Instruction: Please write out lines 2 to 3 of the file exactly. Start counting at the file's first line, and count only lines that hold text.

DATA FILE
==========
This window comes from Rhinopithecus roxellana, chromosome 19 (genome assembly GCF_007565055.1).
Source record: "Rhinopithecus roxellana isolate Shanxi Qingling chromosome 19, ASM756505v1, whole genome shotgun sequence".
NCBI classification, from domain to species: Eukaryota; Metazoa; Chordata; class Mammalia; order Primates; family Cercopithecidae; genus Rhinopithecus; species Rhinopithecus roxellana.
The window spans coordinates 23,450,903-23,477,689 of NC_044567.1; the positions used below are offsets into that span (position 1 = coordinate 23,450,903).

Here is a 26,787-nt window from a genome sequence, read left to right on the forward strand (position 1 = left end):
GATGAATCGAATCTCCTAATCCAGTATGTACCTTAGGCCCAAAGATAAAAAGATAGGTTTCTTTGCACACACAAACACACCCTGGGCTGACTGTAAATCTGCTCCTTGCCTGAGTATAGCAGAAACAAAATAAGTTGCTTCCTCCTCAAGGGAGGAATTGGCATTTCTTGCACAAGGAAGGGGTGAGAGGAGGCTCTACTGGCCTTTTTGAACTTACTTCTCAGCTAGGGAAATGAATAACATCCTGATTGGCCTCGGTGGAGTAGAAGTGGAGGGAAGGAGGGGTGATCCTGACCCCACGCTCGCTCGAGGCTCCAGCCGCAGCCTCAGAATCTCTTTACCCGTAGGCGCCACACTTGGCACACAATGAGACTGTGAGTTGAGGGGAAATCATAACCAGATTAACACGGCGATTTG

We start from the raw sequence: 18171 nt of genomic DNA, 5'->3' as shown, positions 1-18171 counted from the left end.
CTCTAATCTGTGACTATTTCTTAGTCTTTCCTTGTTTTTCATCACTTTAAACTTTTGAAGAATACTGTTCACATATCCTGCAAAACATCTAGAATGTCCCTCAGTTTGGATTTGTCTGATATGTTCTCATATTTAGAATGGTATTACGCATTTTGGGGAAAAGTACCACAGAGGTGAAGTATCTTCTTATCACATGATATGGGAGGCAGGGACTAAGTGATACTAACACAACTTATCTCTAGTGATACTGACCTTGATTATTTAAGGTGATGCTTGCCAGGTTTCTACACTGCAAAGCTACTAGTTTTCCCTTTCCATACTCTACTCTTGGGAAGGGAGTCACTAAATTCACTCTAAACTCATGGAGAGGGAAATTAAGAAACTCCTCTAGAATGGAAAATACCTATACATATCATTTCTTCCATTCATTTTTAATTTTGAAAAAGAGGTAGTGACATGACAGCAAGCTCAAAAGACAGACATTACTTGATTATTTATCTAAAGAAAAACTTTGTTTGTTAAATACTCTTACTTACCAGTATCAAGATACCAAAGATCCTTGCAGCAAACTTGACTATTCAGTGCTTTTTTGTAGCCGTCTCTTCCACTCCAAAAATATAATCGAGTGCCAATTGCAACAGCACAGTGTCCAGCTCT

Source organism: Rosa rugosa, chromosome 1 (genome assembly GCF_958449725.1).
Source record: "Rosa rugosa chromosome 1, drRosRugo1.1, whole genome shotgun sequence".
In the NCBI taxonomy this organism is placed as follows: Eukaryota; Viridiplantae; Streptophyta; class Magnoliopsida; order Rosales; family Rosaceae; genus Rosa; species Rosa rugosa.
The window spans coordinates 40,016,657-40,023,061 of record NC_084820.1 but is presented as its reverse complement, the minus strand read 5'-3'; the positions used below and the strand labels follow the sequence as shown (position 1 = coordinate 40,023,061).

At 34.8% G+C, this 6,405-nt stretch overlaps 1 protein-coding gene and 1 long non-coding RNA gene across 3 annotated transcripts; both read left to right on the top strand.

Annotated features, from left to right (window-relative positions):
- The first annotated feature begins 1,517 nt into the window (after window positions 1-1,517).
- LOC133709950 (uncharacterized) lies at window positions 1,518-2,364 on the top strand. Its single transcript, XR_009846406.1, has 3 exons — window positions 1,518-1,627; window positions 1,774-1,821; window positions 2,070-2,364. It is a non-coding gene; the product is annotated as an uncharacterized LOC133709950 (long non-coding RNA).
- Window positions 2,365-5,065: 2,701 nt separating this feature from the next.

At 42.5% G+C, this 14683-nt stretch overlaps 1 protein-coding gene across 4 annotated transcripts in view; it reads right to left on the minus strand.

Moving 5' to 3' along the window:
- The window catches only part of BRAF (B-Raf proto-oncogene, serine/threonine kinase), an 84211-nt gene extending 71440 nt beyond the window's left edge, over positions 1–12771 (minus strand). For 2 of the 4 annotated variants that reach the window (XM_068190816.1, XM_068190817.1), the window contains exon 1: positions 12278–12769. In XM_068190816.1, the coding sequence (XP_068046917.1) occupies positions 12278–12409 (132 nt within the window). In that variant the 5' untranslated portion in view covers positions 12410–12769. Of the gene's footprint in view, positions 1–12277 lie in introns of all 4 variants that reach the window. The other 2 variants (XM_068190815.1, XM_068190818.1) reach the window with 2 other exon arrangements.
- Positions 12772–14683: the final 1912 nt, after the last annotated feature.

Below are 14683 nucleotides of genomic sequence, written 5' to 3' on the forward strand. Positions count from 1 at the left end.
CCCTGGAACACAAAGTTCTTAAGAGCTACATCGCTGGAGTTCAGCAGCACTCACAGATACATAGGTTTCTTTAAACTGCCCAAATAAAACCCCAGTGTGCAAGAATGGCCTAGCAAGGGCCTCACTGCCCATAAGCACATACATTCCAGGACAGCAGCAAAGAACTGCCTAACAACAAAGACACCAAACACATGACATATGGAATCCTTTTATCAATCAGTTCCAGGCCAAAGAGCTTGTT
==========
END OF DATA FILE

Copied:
Source record: "Rhinopithecus roxellana isolate Shanxi Qingling chromosome 19, ASM756505v1, whole genome shotgun sequence".
NCBI classification, from domain to species: Eukaryota; Metazoa; Chordata; class Mammalia; order Primates; family Cercopithecidae; genus Rhinopithecus; species Rhinopithecus roxellana.